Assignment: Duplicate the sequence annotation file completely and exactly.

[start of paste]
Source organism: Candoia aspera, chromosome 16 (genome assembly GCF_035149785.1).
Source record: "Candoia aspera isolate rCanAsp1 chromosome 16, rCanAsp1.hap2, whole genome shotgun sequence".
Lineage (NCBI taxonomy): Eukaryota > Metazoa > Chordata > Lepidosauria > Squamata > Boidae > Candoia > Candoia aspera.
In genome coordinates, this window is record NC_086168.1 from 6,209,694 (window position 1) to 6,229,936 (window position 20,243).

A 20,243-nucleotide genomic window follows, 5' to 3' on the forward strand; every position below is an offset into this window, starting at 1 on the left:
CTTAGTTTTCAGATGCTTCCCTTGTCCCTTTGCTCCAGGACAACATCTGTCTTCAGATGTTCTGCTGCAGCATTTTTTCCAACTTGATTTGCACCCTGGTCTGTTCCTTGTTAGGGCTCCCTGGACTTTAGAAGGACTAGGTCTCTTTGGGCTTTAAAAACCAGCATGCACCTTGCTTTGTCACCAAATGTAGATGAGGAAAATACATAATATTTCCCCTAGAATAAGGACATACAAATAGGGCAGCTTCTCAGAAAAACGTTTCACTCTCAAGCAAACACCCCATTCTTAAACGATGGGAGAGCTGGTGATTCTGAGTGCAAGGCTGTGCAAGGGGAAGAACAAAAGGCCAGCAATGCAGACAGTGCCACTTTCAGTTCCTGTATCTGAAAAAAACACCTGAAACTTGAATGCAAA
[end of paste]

Source organism: Candoia aspera, chromosome 16 (genome assembly GCF_035149785.1).
Source record: "Candoia aspera isolate rCanAsp1 chromosome 16, rCanAsp1.hap2, whole genome shotgun sequence".
Lineage (NCBI taxonomy): Eukaryota > Metazoa > Chordata > Lepidosauria > Squamata > Boidae > Candoia > Candoia aspera.
In genome coordinates, this window is record NC_086168.1 from 6,209,694 (window position 1) to 6,229,936 (window position 20,243).

A 20,243-nucleotide genomic window follows, 5' to 3' on the forward strand; every position below is an offset into this window, starting at 1 on the left:
CTTAGTTTTCAGATGCTTCCCTTGTCCCTTTGCTCCAGGACAACATCTGTCTTCAGATGTTCTGCTGCAGCATTTTTTCCAACTTGATTTGCACCCTGGTCTGTTCCTTGTTAGGGCTCCCTGGACTTTAGAAGGACTAGGTCTCTTTGGGCTTTAAAAACCAGCATGCACCTTGCTTTGTCACCAAATGTAGATGAGGAAAATACATAATATTTCCCCTAGAATAAGGACATACAAATAGGGCAGCTTCTCAGAAAAACGTTTCACTCTCAAGCAAACACCCCATTCTTAAACGATGGGAGAGCTGGTGATTCTGAGTGCAAGGCTGTGCAAGGGGAAGAACAAAAGGCCAGCAATGCAGACAGTGCCACTTTCAGTTCCTGTATCTGAAAAAAACACCTGAAACTTGAATGCAAA